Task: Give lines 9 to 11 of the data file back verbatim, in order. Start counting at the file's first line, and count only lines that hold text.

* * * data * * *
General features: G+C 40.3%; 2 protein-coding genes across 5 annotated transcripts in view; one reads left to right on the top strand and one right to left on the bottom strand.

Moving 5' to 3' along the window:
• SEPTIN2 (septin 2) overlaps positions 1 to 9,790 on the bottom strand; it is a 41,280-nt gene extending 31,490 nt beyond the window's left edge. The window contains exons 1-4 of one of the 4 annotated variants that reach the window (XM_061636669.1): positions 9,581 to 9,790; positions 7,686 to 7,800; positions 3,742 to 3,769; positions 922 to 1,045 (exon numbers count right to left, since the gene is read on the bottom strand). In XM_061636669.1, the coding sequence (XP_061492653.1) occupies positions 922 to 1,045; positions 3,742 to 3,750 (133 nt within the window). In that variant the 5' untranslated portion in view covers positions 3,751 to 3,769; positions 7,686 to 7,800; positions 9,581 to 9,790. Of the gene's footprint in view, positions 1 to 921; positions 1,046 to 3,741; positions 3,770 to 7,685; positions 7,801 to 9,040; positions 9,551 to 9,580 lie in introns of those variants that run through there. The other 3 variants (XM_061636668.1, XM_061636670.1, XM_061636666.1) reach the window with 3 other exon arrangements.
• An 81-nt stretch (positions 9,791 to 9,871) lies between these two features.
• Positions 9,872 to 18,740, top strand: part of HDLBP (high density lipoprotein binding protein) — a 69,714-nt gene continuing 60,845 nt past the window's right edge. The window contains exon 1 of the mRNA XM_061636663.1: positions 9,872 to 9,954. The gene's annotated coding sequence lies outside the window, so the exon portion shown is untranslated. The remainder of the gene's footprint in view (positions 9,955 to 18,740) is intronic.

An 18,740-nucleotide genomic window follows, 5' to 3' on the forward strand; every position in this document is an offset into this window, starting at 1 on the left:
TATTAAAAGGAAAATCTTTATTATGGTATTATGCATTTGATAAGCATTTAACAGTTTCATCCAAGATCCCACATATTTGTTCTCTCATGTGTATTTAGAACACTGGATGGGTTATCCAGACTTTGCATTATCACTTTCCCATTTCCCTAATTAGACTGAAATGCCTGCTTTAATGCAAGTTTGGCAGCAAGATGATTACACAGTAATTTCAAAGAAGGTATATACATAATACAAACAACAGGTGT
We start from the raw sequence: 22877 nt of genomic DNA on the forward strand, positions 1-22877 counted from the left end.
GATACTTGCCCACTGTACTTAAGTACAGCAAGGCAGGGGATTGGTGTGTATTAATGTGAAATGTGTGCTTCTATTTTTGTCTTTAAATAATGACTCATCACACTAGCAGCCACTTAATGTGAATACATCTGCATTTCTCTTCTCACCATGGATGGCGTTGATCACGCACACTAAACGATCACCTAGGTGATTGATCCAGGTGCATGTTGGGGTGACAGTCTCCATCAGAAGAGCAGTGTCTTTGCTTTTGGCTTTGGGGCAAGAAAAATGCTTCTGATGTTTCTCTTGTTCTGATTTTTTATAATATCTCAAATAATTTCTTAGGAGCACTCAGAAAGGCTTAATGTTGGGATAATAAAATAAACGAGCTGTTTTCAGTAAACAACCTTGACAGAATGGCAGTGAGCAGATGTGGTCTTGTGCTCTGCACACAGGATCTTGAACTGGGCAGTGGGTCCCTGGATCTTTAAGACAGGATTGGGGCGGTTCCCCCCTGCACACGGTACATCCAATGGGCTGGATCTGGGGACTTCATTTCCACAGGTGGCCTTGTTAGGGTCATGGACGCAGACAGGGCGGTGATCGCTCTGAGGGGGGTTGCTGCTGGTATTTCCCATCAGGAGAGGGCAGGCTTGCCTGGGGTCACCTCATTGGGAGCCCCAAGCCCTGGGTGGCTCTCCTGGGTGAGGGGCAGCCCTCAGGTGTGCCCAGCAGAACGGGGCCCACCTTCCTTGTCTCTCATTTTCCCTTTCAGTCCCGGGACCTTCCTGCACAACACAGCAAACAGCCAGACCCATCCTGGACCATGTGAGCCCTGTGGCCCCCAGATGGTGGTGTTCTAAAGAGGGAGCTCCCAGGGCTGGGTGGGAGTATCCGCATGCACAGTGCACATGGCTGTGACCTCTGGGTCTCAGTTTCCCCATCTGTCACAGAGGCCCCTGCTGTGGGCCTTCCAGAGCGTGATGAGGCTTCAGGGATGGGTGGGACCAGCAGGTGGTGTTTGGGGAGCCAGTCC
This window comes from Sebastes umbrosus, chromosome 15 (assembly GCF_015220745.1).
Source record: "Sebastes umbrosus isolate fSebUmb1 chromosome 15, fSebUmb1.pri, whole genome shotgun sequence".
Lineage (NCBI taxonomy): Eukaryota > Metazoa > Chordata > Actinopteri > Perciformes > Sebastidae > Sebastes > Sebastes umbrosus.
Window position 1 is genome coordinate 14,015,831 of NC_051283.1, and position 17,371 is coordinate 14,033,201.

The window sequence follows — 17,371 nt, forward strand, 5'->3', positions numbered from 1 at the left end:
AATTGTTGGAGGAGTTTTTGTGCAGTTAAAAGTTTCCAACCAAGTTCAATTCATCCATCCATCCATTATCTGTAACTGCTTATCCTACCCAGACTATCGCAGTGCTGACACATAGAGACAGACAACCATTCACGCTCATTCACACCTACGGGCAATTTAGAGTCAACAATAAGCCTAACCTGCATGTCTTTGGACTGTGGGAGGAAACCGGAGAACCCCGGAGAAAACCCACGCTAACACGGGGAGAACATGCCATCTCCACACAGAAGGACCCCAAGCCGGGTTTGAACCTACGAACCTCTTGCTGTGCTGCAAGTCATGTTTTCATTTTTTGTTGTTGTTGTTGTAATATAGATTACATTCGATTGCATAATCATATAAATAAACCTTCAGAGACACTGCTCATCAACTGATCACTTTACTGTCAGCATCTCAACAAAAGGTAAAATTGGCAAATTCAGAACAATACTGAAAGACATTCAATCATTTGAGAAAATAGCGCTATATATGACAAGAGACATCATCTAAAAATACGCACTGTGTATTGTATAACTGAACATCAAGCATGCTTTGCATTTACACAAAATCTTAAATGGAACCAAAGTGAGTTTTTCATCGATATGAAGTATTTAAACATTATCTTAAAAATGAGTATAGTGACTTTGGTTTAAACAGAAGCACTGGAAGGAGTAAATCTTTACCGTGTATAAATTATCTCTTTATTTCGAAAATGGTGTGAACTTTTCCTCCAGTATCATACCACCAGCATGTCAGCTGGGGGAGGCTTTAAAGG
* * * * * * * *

GATACTTGCCCACTGTACTTAAGTACAGCAAGGCAGGGGATTGGTGTGTATTAATGTGAAATGTGTGCTTCTATTTTTGTCTTTAAATAATGACTCATCACACTAGCAGCCACTTAATGTGAATACATCTGCATTTCTCTTCTCACCATGGATGGCGTTGATCACGCACACTAAACGATCACCTAGGTGATTGATCCAGGTGCATGTTGGGGTGACAGTCTCCATCAGAAGAGCAGTGTCTTTGCTTTTGGCTTTGGGGCAAGAAAAATGCTTCTGATGTTTCTCTTGTTCTGATTTTTTATAATATCTCAAATAATTTCTTAGGAGCACTCAGAAAGGCTTAATGTTGGGATAATAAAATAAACGAGCTGTTTTCAGTAAACAACCTTGACAGAATGGCAGTGAGCAGATGTGGTCTTGTGCTCTGCACACAGGATCTTGAACTGGGCAGTGGGTCCCTGGATCTTTAAGACAGGATTGGGGCGGTTCCCCCCTGCACACGGTACATCCAATGGGCTGGATCTGGGGACTTCATTTCCACAGGTGGCCTTGTTAGGGTCATGGACGCAGACAGGGCGGTGATCGCTCTGAGGGGGGTTGCTGCTGGTATTTCCCATCAGGAGAGGGCAGGCTTGCCTGGGGTCACCTCATTGGGAGCCCCAAGCCCTGGGTGGCTCTCCTGGGTGAGGGGCAGCCCTCAGGTGTGCCCAGCAGAACGGGGCCCACCTTCCTTGTCTCTCATTTTCCCTTTCAGTCCCGGGACCTTCCTGCACAACACAGCAAACAGCCAGACCCATCCTGGACCATGTGAGCCCTGTGGCCCCCAGATGGTGGTGTTCTAAAGAGGGAGCTCCCAGGGCTGGGTGGGAGTATCCGCATGCACAGTGCACATGGCTGTGACCTCTGGGTCTCAGTTTCCCCATCTGTCACAGAGGCCCCTGCTGTGGGCCTTCCAGAGCGTGATGAGGCTTCAGGGATGGGTGGGACCAGCAGGTGGTGTTTGGGGAGCCAGTCC
This window comes from Sebastes umbrosus, chromosome 15 (assembly GCF_015220745.1).
Source record: "Sebastes umbrosus isolate fSebUmb1 chromosome 15, fSebUmb1.pri, whole genome shotgun sequence".